Our adult children are worried about us. Not necessarily about our health and well-being. It's more a generation vs generation thing and the fear that the aging population (that's us) might doom their economic future. That is, we'll drain the purses that support Medicare and Social Security and leave them working without a future safety net and in a disrupted economy. Here's why: Those of us who are currently working pay into a fund that pays benefits to those who are retired. Since we're living longer than our parents and their parents did, we're using up those funds faster than they can be replaced. The math is not in Gen Z's favor.
To sum it up with brief factoids:
The share of Americans age 65 or older is expected to grow faster over the next 30 years than the share of Americans between the ages of 25 and 54, the so-called “prime working age.”
The labor force participation rate is expected to dip over the coming decades.
With more people in need of care and fewer people working, economists see a potentially crushing burden on the U.S. economy and welfare system.
All is not doom and gloom. There are economists out there who see an alternative reality. A 538 story reports on three scenarios that tackle the labor part of the problem and one that takes a less gloomy look at the financial side.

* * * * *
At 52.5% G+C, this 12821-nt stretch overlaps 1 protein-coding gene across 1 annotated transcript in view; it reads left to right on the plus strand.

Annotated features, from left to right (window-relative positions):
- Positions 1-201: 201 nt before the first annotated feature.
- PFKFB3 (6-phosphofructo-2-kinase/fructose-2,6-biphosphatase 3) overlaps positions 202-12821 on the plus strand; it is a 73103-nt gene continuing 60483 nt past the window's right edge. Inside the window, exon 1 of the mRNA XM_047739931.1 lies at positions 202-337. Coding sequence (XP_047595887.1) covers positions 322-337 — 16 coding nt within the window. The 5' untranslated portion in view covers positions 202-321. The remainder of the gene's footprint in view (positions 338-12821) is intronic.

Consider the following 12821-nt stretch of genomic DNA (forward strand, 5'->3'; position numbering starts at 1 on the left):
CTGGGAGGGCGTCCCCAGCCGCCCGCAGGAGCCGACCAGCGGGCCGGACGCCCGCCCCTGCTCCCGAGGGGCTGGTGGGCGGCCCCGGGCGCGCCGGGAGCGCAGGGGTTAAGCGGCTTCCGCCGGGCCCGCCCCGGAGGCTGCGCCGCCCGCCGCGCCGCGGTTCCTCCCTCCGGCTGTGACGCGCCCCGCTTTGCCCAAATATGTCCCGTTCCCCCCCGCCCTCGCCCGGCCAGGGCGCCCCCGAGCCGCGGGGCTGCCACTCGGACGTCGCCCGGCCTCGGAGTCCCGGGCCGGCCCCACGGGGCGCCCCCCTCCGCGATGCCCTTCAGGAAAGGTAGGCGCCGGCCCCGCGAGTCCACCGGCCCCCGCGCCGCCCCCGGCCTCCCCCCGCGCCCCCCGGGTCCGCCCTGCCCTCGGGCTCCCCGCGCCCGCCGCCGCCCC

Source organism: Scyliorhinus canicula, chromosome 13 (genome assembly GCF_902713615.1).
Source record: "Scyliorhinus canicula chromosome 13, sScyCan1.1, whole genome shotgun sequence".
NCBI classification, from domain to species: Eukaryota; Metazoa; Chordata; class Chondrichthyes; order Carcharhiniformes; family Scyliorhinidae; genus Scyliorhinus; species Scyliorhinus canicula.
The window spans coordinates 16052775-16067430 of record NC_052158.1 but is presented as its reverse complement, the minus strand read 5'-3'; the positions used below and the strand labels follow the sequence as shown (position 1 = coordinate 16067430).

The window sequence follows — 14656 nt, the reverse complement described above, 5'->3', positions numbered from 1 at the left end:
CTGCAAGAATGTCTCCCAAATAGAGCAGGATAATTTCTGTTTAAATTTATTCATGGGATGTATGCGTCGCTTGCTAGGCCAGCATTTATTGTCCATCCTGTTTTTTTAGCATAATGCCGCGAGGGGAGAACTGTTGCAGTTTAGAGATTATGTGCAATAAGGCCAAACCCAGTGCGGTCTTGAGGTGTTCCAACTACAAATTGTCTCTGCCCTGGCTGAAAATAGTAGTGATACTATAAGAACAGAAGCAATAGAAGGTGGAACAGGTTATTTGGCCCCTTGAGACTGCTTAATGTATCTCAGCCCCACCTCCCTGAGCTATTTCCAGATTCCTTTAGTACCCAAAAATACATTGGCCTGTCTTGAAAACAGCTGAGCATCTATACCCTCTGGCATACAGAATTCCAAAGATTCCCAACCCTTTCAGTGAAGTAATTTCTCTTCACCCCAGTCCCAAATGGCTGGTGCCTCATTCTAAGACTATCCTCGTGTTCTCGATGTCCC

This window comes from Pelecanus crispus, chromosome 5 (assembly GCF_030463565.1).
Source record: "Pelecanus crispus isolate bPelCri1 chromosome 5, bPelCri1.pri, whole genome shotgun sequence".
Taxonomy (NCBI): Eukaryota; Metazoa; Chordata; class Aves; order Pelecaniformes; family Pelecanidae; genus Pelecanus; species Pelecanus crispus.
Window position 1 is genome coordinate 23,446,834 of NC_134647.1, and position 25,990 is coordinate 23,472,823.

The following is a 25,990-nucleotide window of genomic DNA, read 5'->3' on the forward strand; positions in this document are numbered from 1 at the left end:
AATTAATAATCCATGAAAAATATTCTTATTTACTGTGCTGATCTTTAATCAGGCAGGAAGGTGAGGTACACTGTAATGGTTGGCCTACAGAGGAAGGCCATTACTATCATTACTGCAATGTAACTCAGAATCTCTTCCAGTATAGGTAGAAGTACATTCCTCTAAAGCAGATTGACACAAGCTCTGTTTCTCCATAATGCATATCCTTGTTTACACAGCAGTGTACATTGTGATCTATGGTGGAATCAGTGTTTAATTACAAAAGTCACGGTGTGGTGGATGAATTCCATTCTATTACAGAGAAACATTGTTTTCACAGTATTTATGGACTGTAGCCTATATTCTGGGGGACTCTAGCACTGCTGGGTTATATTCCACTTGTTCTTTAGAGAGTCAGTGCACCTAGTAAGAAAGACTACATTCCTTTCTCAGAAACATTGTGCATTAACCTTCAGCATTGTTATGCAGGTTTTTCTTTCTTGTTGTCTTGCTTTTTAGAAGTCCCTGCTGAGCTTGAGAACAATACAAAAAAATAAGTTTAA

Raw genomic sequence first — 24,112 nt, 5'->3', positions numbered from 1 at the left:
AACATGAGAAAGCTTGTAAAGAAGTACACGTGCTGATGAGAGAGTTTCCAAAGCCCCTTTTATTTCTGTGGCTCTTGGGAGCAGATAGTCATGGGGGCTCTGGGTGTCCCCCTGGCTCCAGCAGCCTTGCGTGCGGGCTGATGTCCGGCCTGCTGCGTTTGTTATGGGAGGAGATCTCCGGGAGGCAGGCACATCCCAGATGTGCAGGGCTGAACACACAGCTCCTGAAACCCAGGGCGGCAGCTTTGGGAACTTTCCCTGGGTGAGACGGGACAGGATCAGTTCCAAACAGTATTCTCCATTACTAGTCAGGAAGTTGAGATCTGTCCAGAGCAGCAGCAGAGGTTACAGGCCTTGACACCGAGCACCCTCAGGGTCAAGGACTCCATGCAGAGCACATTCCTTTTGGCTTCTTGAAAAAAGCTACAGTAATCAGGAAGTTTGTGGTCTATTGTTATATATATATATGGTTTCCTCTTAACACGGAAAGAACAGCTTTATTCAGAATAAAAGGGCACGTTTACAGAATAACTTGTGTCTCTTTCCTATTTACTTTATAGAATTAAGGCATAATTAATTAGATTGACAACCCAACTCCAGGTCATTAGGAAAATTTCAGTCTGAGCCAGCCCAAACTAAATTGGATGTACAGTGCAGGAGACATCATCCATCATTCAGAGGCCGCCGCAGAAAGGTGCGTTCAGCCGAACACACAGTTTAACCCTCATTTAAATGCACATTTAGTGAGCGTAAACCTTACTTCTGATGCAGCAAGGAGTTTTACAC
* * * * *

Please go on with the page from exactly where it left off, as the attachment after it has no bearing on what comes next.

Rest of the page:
Encore Careers: Jim Johnson, a professor at UNC's business school, sees us--America’s 70 million or so baby boomers --as an asset that could help build “the longevity economy,” which is what the economy will have to look like to accommodate an aging population. Here's how he puts it:
“Everything has to change in both the built environment and the social environment to accommodate an aging population. ... Given the labor market challenges that we're facing today, post-COVID, ‘encore careers’ [beginning a new vocation later in life] are something that we're going to have to pursue in a major way.”
Immigration Boost. Higher rates of immigration help countries experiencing population aging because immigrants tend to be younger and therefore more able to work than the domestic population. Many economic forecasters assume that by 2030, population growth from immigration will supersede that from natural increases (births minus deaths).
Recruiting Workers. Only two OECD countries spent less than the U.S. on programs to encourage labor market participation — like job training programs and employment subsidies — as a share of their GDP. Economists suggest that we (theU.S.) invest more in such programs to get more people working.
We Have Assets: We may not be the drain on the social security purse that everyone fears. As retirees, many of us have saved for our so-called Golden Years. What sets us apart from our European counterparts is the share of income we older residents draw from assets, rather than government transfers, in our old age. That means we may not be the burden Gen Z fears we will be.
painting: Heidi Malott